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Soviet Army Chorus

Four guys huddled around a table full of gear, bobbing their heads and flashing penlights at the knobs they twiddle might not sound like an exciting Saturday night out, but Soviet Army Chorus has found a way to make it just that. Their sound is a melodic, heavy-on-the-bass brand of electronic music rooted in thick, buzzing synthesizers, under layers of a seemingly endless catalog of sounds. The constant contributions of the various members are ultimately what makes it feel like a live band -- and not like a bunch of guys with computers.

SAC echoes both the ambient, dancey electronic group Go Spread Your Wings and the room-clearing sound-abuse outfit the Sugar Beats. What evolves from those bipolar elements is something more rhythmic than the Sugar Beats, more melodic than Go Spread Your Wings, and more balanced than both.

David Allan Coe gets his Max Max Beyond 
Thunderdome on.
David Allan Coe gets his Max Max Beyond Thunderdome on.
"Colonel" J.D. Wilkes of the Legendary 
Shack*Shakers
"Colonel" J.D. Wilkes of the Legendary Shack*Shakers
dios: We don't do pictures.
dios: We don't do pictures.
Soviet Army Chorus
Soviet Army Chorus
Your Enemies Friends
Your Enemies Friends

Band member Ken Wiatrek explains the new sound by stressing that the group employs an array of diverse equipment, ranging from high-tech paraphernalia (such as KORG Electribes, Roland 307 and Mini Korg synths) on down to consumer-grade stuff and even souped-up kids' toys. "I think that the mixture of the types of gear is the most important part," he says. "It's pretty easy to make good electronic music with really great electronic gear, but it's more fun to make good songs using a combination of several types of gear in incorrect ways."

Rather than taking that unorthodox arrangement toward unscripted noise, SAC has instead crafted incredibly hooky electronic pieces that ebb and flow like good pop songs. Vocals are absent, but samples of spoken-word recordings fill some of the spaces left vacant, giving a stout, eloquent personality to each of the tracks. -- Lance Walker

Soviet Army Chorus appears at the Intoxicated Dance Party, Friday, May 21, at Helios, 411 Westheimer. The Studemont Project, Mystery Flavor, Dead Roses, DJs Witnes and Ceeplus are also on the bill. A majority of the proceeds benefit nonprofit radio in Houston. For information, call 713-526-4648.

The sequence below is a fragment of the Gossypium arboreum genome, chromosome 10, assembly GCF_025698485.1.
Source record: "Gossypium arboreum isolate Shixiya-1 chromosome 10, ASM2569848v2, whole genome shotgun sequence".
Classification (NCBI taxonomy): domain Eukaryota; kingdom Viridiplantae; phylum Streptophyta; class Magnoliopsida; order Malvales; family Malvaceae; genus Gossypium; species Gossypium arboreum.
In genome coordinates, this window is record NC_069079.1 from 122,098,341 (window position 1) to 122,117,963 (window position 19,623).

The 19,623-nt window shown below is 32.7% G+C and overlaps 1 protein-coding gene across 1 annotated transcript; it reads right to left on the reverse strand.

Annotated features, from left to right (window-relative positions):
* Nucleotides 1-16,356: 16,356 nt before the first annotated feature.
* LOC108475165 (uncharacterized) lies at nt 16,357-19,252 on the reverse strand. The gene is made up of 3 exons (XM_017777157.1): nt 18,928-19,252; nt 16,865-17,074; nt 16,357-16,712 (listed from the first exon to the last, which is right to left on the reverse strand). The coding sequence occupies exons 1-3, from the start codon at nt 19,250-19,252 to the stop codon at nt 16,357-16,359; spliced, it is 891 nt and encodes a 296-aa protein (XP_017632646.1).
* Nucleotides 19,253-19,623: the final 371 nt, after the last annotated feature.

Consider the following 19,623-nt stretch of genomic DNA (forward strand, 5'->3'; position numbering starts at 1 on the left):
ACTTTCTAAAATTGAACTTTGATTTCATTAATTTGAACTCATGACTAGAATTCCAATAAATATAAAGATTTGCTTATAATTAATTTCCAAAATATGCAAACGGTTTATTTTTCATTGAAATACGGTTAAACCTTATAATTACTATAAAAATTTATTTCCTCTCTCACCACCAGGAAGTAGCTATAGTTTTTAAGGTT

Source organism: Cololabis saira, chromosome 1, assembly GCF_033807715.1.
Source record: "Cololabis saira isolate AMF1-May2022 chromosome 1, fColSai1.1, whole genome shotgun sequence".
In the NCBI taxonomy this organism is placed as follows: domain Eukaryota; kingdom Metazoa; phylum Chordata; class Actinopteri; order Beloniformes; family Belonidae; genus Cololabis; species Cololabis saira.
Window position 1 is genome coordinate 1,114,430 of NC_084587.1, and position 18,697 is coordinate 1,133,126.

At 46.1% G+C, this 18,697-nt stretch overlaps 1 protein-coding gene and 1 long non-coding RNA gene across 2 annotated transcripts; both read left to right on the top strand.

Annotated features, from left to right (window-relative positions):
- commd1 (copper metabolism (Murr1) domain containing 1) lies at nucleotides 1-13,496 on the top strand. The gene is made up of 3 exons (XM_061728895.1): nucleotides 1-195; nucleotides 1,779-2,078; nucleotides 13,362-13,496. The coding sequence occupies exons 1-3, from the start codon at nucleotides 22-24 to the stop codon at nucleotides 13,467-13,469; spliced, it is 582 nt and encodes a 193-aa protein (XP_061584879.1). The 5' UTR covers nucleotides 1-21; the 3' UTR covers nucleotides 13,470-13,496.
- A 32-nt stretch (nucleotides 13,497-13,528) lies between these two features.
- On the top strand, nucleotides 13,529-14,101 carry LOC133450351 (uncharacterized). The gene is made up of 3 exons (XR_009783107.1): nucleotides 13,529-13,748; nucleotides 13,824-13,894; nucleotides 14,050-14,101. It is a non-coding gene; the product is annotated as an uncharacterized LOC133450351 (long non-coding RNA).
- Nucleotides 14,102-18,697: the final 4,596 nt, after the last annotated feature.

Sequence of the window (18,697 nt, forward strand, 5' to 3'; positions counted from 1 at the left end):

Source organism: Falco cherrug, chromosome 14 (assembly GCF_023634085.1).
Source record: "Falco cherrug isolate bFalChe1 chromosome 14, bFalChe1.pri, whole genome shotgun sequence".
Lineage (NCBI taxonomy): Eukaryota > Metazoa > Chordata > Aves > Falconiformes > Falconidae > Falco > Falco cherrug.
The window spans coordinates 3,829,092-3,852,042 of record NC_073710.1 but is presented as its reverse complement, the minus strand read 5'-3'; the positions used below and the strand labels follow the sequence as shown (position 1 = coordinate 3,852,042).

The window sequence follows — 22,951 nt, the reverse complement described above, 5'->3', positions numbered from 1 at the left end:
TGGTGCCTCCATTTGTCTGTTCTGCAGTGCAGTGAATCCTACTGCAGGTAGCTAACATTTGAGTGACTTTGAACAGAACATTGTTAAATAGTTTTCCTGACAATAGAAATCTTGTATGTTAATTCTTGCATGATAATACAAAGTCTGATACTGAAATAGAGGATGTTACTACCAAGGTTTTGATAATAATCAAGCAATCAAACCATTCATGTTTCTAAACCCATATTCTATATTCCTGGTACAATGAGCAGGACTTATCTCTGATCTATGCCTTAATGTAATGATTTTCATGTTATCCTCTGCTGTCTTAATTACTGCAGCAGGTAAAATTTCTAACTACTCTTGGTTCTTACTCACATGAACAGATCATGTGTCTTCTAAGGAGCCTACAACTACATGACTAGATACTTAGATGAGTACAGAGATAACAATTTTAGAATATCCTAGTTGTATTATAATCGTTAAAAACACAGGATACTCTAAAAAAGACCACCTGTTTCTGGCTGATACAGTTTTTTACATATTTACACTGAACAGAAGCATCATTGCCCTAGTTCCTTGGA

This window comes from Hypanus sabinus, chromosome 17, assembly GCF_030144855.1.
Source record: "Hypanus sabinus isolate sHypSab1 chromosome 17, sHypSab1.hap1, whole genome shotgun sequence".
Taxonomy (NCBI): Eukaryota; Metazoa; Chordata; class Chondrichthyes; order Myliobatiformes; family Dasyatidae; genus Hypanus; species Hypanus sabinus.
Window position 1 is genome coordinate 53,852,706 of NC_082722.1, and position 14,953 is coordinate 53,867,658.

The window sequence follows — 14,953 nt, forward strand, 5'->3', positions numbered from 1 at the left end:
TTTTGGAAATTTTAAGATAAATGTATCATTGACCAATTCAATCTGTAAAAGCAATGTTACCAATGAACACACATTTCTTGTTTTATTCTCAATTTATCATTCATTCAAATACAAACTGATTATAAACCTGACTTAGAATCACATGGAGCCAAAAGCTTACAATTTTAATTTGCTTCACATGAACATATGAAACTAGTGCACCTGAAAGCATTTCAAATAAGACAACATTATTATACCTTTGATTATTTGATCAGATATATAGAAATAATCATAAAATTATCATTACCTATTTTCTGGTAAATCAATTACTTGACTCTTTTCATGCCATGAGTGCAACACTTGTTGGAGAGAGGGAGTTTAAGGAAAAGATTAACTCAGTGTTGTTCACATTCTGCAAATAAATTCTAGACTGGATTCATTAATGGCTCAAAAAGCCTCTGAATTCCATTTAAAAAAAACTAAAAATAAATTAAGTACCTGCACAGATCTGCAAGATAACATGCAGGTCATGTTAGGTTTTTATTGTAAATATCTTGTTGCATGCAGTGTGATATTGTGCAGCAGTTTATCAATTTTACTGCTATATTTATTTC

dios

No, Ronnie James has not found some long-lost kin and formed a new band. Instead, dios is the latest entry in "the gentle lads from the Golden State shoegazer sweepstakes." The band's hometown of Hawthorne, California, will always have its place on the musical geography tour as the spot where the Beach Boys first began to create their idyllic panorama of surf, sand, blue-eyed blonds in bikinis and little deuce coupes. But this is 2004, and the latest musical product of the city comprises five young Latinos: brothers Joel and Kevin Morales (sons of a mariachi singer), John Paul Caballero, Jimmy Cabez De Vaca and Jackie Monzon.

Their self-titled full-length debut is the fulfillment of their vision -- dreamy synth-pop, looping, repeated rhythms and lyrics, delicate harmonies and somnambulist traipsings. The mix brings to mind not only the Wilson brothers and company, but also Big Star, the psychedelic Beatles (albeit more "Free as a Bird" than "Lucy in the Sky with Diamonds") and -- on several tracks -- eerie Harvest-era Neil Young (there's even a cover of his "Birds" here).

Together less than two years, dios recorded and mixed the record in one of their basements. The melodies and musical meanderings drop in and out with the casualness of 'shroom-addled residents at a beach bungalow chasing some cool brews and bitchin' waves. However, that laid-back vibe also feeds into the record's great weakness: The slow pace and close uniformity of songs makes for good background music, but it proves at times to be taxing as a concentrated listen.

Rolling Stone put dios's previous Los Arboles EP on their "Hot List" along with Modest Mouse and the Yeah Yeah Yeahs, but it's safe to say that Karen O probably won't be duetting with this band anytime soon. She might beat them up, though. -- Bob Ruggiero

With Beulah, Friday, May 21, at Fat Cat's, 4216 Washington Avenue, 713-869-5263.

Your Enemies Friends and Midtown